Life after Ok Tedi - can it compensate for huge mining sacrifices?Published by MAC on 2019-05-05
Source: Paradise magazine
One of the world's largest - and most destructive - mines is nearing closure.
It's taken years since BHP Billiton sold out of the project, ascribing this at least partially to the use of river (and sea) tailings' disposal [see: Ok Tedi mine a curse ].
Following BHP's controversial exit, a Papua New Guinea foundation [OTDF] was established, in an attempt to satisfy demands to "creat economic self-reliance" for some 158 village communities in the area.
In the following article, the manager of OTDF defends the scheme - as one would expect him to.
However, he admits that it depends on continued income from mining, and remarks that: ‘Gold and copper does not grow on trees like...crops'. Once the the metals have been exhausted, or rendered unecomic to extract: 'It’s gone yet vanilla, cocoa, rice, eaglewood or rubber will continuously grow and produce a return to the farmer.’
Whether his sentiment will be reflected by the people is, as yet, an unanswered question.
Especially for those families and their dependents who have bourne enormous livelhood costs, in being forced to accede to the mine's exigencies over the past more than three decades.
[Comment by Nostromo Research]
Life in Papua New Guinea after Ok Tedi
By Kevin McQuillan
Paradise (Air Nuigini magazine)
As the Ok Tedi gold and copper mine nears the end of its current mine life, the Ok Tedi Development Foundation has launched a five-year plan to create economic self-reliance for the people of Western Province.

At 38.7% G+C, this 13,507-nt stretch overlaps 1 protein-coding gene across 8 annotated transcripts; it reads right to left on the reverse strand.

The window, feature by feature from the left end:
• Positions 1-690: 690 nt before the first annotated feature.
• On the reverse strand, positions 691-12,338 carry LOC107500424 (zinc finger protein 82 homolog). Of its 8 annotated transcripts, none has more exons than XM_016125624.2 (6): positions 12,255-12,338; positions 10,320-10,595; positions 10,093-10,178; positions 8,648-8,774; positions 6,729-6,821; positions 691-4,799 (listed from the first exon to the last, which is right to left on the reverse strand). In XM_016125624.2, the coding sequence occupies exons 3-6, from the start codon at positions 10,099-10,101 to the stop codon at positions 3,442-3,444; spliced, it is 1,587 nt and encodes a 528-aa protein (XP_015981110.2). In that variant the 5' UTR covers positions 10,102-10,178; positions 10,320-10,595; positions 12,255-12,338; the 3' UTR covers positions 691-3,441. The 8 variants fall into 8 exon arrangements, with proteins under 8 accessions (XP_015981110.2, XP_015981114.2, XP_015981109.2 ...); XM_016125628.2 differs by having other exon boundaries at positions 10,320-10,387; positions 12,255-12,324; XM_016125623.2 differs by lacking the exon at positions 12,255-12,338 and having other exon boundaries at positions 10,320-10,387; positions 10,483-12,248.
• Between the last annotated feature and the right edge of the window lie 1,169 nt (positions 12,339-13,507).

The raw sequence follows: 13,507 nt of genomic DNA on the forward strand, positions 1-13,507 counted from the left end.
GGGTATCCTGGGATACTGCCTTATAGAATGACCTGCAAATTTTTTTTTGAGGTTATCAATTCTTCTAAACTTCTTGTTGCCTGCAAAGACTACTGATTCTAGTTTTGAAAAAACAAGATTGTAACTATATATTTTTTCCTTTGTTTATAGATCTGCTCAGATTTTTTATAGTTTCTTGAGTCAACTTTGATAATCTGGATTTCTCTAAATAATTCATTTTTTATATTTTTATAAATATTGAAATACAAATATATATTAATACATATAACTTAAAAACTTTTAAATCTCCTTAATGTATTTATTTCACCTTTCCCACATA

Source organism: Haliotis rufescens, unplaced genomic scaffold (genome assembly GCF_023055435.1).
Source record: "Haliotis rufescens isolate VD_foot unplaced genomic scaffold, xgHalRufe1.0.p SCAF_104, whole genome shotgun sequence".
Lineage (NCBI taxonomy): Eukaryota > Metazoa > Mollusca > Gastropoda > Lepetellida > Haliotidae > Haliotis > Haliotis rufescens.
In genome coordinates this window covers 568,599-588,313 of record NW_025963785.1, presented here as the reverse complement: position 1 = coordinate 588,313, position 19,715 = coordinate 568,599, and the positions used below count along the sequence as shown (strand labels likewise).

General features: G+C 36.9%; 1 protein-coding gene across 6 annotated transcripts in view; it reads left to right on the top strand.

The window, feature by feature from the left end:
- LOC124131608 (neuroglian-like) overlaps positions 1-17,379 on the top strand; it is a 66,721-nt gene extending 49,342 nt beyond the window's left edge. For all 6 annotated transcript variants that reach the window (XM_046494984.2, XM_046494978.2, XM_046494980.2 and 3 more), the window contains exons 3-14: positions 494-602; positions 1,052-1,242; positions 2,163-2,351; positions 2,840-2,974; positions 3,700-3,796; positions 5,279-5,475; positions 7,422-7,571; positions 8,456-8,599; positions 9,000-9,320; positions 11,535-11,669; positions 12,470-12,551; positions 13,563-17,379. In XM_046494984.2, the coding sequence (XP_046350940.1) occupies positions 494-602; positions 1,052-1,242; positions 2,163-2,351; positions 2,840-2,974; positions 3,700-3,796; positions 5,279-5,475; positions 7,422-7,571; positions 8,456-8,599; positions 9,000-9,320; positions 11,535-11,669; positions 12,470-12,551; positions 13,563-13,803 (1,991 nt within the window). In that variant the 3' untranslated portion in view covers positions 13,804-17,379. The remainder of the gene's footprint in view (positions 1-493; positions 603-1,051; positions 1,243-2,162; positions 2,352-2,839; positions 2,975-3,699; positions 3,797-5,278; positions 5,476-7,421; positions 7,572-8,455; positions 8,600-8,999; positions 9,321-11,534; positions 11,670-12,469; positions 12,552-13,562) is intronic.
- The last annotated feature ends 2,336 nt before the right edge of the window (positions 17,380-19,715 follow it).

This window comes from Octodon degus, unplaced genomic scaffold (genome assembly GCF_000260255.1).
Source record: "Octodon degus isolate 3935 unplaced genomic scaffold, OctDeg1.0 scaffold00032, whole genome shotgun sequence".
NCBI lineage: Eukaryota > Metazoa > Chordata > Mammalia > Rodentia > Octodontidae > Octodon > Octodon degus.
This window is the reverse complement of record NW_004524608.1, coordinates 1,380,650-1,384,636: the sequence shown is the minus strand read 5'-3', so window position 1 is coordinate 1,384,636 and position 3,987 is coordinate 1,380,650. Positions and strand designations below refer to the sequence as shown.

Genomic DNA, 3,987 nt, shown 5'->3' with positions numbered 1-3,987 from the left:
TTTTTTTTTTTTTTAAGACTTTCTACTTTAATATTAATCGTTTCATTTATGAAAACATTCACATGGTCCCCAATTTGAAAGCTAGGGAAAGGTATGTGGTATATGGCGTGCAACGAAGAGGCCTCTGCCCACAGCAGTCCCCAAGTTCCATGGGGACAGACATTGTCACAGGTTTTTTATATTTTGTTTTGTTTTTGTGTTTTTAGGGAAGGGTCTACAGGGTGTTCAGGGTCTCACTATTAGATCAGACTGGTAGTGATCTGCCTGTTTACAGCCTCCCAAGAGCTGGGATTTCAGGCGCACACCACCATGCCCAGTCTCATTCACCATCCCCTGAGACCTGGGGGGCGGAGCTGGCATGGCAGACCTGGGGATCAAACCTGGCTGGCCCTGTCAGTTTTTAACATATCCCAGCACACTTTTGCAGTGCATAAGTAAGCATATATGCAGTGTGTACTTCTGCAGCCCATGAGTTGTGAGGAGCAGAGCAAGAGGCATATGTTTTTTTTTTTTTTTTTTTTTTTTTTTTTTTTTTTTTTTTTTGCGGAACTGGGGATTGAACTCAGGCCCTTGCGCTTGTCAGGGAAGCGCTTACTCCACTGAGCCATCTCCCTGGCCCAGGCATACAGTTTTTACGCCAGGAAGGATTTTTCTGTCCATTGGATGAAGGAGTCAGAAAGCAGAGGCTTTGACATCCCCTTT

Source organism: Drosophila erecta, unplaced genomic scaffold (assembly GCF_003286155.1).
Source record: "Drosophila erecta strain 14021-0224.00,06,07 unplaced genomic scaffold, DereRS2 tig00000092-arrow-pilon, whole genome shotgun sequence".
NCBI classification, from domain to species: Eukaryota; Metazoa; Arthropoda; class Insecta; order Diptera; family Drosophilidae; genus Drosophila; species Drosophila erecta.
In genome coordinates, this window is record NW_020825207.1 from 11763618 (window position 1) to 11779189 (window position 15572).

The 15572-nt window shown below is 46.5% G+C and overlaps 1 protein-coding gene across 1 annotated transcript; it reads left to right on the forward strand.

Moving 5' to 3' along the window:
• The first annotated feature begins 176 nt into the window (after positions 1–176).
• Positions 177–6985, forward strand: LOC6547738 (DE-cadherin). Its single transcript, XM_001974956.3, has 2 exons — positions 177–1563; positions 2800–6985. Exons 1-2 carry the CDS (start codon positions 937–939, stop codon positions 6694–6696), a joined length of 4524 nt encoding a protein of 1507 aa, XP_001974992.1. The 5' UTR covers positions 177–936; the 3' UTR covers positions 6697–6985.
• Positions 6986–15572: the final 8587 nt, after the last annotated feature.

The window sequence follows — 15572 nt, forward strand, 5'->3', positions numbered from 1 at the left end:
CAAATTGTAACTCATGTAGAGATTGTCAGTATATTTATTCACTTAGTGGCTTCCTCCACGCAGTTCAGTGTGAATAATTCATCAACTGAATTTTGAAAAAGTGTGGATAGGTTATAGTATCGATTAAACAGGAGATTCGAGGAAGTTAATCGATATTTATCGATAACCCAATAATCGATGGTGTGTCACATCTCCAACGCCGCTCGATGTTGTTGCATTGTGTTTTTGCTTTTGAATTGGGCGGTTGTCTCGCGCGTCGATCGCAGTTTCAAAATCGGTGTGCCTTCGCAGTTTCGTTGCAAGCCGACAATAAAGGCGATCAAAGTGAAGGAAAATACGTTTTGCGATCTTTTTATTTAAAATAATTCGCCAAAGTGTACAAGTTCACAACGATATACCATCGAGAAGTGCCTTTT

The Ok Tedi Development Foundation (OTDF) was originally set up as a subsidiary of the 35-year-old Ok Tedi gold and copper mine, one of the world’s largest and a key contributor to the PNG economy.
Since 2010, OTDF has been an independent entity with a unique development partnership between mining, the people and the government, although it relies on the mine for its annual operating income of about PGK20 million.
Since taking over as Chief Executive officer in 2009, Ian Middleton has been working to create plans to ensure self-reliance for the 147,000 people living in 158 villages in the mine area, along the Ok Tedi, Strickland and Fly rivers, and the highway between Tabubil and Kiunga.
‘The key elements of the master plan for new and expanding industries are poultry, rice, rubber, Englewood, cocoa, black pepper, vanilla and annatto.’ [a food colouring].
‘Our vision is to create a positive legacy for our communities,’ he says.
Late last year, he announced a strategic partnership with Israeli company Innovative Agro Industries (IAI), to develop the WestAgro Master Plan, which he estimates will cost around K200 million for the first four years, 2019–2023, before the venture is financially self-sustaining.
OTDF, the Fly River Provincial Government (FRPG), the Mineral Resource Development Corporation (MRDC) and IAI are the key partners in the WestAgro Joint Venture Company.
The key elements of the master plan for new and expanding industries are poultry, rice, rubber, eaglewood, cocoa, black pepper, vanilla and annato.
Sustainable economic and social development
Delivery of the WestAgro master plan is our principal focus in addressing sustainable economic and social development,’ he says.